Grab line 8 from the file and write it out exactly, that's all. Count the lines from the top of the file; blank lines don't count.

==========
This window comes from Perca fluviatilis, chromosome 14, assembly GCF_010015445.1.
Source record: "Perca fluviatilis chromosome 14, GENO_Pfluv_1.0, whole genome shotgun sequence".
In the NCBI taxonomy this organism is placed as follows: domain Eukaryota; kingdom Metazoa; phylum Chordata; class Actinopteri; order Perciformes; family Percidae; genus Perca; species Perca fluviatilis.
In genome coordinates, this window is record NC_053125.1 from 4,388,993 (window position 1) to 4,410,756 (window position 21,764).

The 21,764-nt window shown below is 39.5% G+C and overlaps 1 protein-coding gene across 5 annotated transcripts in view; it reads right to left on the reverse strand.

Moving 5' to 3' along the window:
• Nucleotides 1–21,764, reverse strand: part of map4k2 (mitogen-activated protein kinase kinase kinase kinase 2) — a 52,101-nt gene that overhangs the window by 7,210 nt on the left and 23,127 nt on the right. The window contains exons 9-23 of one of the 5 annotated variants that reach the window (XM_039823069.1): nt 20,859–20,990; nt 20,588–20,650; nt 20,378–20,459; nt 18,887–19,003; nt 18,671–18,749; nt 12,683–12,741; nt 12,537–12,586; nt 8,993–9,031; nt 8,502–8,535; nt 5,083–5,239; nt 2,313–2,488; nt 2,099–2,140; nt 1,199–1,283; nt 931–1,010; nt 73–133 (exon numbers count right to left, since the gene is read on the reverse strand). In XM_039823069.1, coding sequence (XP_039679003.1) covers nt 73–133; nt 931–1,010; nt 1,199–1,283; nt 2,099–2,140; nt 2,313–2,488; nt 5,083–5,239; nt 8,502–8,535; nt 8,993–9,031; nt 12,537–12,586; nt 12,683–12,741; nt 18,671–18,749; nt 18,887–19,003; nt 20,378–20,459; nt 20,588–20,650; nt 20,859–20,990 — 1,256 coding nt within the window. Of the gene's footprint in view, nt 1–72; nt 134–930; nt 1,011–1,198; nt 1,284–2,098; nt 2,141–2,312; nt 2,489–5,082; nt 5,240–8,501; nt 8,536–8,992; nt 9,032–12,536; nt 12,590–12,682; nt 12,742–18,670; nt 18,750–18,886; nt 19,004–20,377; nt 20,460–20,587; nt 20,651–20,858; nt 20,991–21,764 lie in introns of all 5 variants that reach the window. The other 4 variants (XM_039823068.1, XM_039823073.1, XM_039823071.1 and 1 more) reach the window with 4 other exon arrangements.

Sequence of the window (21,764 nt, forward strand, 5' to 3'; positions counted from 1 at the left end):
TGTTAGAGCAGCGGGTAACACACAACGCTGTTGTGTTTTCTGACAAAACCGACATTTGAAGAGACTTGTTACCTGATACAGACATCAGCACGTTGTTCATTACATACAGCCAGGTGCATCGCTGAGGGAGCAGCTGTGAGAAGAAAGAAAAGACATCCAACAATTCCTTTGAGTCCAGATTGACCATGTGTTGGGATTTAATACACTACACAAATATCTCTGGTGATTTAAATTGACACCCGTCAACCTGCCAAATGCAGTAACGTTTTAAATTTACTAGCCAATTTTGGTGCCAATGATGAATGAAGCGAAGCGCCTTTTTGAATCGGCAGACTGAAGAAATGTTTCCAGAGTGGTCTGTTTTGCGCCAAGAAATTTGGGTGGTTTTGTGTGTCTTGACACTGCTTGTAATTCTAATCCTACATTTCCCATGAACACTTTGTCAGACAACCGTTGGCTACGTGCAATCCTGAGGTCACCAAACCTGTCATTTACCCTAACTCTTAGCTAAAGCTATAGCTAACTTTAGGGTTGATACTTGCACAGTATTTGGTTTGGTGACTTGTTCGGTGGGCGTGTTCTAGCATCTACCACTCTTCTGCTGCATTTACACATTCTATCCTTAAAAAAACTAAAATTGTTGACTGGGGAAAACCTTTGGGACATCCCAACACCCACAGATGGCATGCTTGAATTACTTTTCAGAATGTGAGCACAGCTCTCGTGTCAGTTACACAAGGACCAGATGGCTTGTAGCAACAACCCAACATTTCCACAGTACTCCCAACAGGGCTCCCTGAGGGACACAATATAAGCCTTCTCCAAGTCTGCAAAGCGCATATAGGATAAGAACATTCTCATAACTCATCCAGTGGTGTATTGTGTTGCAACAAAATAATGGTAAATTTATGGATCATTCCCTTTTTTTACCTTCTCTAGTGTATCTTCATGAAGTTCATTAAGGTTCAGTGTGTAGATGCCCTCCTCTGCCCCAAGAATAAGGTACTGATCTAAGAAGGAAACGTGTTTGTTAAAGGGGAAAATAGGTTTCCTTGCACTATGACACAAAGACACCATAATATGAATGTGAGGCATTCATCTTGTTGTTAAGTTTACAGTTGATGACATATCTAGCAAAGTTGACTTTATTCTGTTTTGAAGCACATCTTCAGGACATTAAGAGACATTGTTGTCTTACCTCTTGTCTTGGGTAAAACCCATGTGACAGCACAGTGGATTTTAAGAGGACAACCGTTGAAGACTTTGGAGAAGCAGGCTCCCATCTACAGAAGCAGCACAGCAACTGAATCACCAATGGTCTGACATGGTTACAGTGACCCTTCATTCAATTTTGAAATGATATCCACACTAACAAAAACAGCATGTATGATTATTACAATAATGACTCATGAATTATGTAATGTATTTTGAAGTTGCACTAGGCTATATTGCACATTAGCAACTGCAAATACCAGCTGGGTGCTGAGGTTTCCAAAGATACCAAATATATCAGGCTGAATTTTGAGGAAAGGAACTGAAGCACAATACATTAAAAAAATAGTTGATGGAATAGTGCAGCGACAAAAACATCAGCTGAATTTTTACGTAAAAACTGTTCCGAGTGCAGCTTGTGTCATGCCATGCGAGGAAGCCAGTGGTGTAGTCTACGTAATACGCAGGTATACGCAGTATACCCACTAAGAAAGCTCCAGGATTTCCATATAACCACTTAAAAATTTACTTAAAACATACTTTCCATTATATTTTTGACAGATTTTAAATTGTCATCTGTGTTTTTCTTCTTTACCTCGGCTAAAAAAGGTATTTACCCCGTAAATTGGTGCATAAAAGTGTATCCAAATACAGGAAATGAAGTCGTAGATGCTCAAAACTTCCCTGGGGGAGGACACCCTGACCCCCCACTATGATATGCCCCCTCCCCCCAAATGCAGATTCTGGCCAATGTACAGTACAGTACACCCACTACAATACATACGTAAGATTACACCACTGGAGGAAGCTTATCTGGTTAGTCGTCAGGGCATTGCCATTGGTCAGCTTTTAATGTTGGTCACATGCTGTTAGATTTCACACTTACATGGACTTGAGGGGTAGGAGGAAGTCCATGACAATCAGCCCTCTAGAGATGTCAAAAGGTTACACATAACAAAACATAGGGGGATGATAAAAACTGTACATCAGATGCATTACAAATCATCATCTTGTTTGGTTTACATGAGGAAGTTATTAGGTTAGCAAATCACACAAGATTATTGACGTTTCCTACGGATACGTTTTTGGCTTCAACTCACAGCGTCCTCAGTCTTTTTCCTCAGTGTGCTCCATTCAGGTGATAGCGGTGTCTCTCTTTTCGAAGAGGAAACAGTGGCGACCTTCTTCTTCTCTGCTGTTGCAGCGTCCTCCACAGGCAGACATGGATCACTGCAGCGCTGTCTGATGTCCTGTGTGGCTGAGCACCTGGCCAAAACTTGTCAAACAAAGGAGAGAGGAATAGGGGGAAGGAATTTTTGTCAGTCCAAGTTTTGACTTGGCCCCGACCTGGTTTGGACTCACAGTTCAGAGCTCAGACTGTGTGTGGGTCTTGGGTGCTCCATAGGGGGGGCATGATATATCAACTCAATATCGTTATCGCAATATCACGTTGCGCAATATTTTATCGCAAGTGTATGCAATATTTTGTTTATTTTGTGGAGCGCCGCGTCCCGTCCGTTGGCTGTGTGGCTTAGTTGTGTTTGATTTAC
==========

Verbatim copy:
Sequence of the window (21,764 nt, forward strand, 5' to 3'; positions counted from 1 at the left end):